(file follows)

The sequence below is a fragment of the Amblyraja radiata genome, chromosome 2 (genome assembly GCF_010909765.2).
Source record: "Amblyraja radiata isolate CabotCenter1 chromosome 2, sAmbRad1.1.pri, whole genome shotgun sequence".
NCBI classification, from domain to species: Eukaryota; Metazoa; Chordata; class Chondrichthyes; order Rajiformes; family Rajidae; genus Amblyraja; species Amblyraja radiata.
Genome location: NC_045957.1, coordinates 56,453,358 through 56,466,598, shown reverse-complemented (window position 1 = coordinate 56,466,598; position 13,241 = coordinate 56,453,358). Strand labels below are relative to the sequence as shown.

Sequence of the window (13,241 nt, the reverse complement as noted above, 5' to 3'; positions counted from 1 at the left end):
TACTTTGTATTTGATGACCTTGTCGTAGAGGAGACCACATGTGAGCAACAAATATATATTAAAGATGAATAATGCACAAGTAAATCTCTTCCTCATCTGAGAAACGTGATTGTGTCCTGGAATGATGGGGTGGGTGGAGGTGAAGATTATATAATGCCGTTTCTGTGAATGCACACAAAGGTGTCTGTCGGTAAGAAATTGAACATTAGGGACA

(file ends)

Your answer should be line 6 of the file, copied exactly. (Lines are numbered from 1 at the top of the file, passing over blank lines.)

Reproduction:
TACTTTGTATTTGATGACCTTGTCGTAGAGGAGACCACATGTGAGCAACAAATATATATTAAAGATGAATAATGCACAAGTAAATCTCTTCCTCATCTGAGAAACGTGATTGTGTCCTGGAATGATGGGGTGGGTGGAGGTGAAGATTATATAATGCCGTTTCTGTGAATGCACACAAAGGTGTCTGTCGGTAAGAAATTGAACATTAGGGACA